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Alumni, Mark Charlamb

Dr. Mark J. Charlamb '87 gives students advice
   on medical-school process

By Francesca Olivo

Dr. Mark J. Charlamb ‘87 wants healthcare minded students to know that the road of studying medicine is a series of decisions.

Dr. Mark Silverberg '91
Dr. Mark Silverberg '91, presented A Day in the Life of an Emergency Medicine Physician, as part of the Harpur Physician Alumni Lecture Series on March 11.

“The reality is to know what you want to do for your lifestyle,” the Harpur College alumnus said. “I was in the hospital at 3 this morning and the only people around were me and the general surgeons. Everyone else is home sleeping because everything else can wait until the morning.”

Charlamb presented A Day in the Life of a Cardiologist for The Physician Alumni Lecture Series to students on March 4 in the University Union.

Charlamb is a procedural and internal medicine certified cardiologist at St. Joseph’s Hospital Health Center in Syracuse. He graduated from Binghamton University in 1987 and continued for another seven years through SUNY Upstate Medical University to Harvard Medical School.

“From high school I applied to college, to medical school, to my first residency, to my second residency and finally to cardiology,” Charlamb said. “I’ve done the gamut of applications, I’m an application wizard.”

Dr. Michael Heit '84
Dr. Michael Heit '84, spoke with students about his experience in the medical profession as a an OBGYN specializing in urogynecology and reconstructive pelvis surgery.

As a Harpur undergraduate, Charlamb admits he was unsure of what he wanted to do with his future. With family influence and personal interest, Charlamb pursued a bachelor’s degree in biological sciences.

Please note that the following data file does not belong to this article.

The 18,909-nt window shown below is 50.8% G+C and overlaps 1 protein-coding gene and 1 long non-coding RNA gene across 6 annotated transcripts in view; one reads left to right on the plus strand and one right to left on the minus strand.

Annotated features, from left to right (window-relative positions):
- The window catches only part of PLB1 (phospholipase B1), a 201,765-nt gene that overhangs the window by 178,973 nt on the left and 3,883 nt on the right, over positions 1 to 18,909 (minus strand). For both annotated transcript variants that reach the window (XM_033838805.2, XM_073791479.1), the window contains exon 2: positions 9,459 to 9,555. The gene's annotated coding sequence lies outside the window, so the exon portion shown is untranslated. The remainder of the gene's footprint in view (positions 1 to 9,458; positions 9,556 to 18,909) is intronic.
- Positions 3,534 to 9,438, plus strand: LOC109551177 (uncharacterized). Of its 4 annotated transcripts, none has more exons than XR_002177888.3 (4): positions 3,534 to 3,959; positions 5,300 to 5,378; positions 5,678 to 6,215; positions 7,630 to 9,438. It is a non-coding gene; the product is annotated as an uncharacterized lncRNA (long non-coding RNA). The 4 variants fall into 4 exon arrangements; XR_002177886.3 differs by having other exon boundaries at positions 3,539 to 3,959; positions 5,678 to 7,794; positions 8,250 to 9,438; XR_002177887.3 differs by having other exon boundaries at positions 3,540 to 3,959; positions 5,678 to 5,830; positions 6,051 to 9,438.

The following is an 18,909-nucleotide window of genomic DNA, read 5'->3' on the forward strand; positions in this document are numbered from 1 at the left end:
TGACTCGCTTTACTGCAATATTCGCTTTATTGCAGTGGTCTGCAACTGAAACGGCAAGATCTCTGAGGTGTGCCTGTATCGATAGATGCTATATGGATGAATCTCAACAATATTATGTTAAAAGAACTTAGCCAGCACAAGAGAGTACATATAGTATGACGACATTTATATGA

“I had a lot of pressure in my world because my father was a doctor and my brother was a doctor,” Charlamb said. “I didn’t know what else to do. But to me science was easy, I liked it and I grew up with it.”

During his sophomore year Charlamb was the first student to be accepted into the Early Assurance Program that saved him a seat at SUNY Upstate Medical University in Syracuse. Getting into medical school early, Charlamb was able focus on his studies at Harpur College.

“The Early Assurance Program was great because I was in medical school while my friends were struggling with writing essays and taking the [Medical College Admission Test],” Charlamb said. “I knew I wanted to study medicine and it worked out great. I have zero regrets.”

While he quickly moved on from undergrad to continue his medical studies, Charlamb did not lose his Harpur College pride.

“Binghamton to me was an unbelievable platform and a great experience,” Charlamb said. “I can't say enough about it. I wouldn't be where I am today without Binghamton.”

Comparing his undergraduate and medical school experiences, Charlamb noticed many changes including his busier schedule and heavier workload. He discovered that the easiest adjustment was the overall attitude of the classroom.

“Once you're in medical school that academic sparring or competition [between classmates] is off the table,” Charlamb said. “You're all there to survive and you're all there to do well. It's a great learning environment.”

Charlamb explained that students should decide what kind of doctor they want to be before their residency years. Before applying to his residency at Beth Israel Deaconess Medical Center with Harvard Medical School, he knew he wanted a selective program that would utilize his interests in pharmacology and physiology.

“You have to decide initially if you want to do a medical specialty where you have to think about things or you want to do a surgical specialty where there’s no thinking and you just cut,” Charlamb said.

Before making such big decisions, Charlamb urged students to consider all aspects of their desired field of medicine and to stay determined even if opportunities don’t present themselves right away.

“An MD degree is a stepping stone to anything you want to do, don’t give up,” Charlamb said. “If this is what you like and this is what your passion is then find an avenue that you can do. You’ll get there.”

Being an active student throughout his entire academic career, Charlamb knew he wanted to avoid daily repetition.

“What I love about being a cardiologist is that my day is always different,” Charlamb said. “It's a potpourri.”

Loving what he does every day and working with his patients, Charlamb would not change anything about the decisions he has made. While more than 10 years of higher education can seem overwhelming, Charlamb encouraged undergrads to see it through.

“Whatever you do in medicine is a long road, it really is,” Charlamb said. “But if it’s your passion time flies — and my time has flown.”

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Last Updated: 12/13/17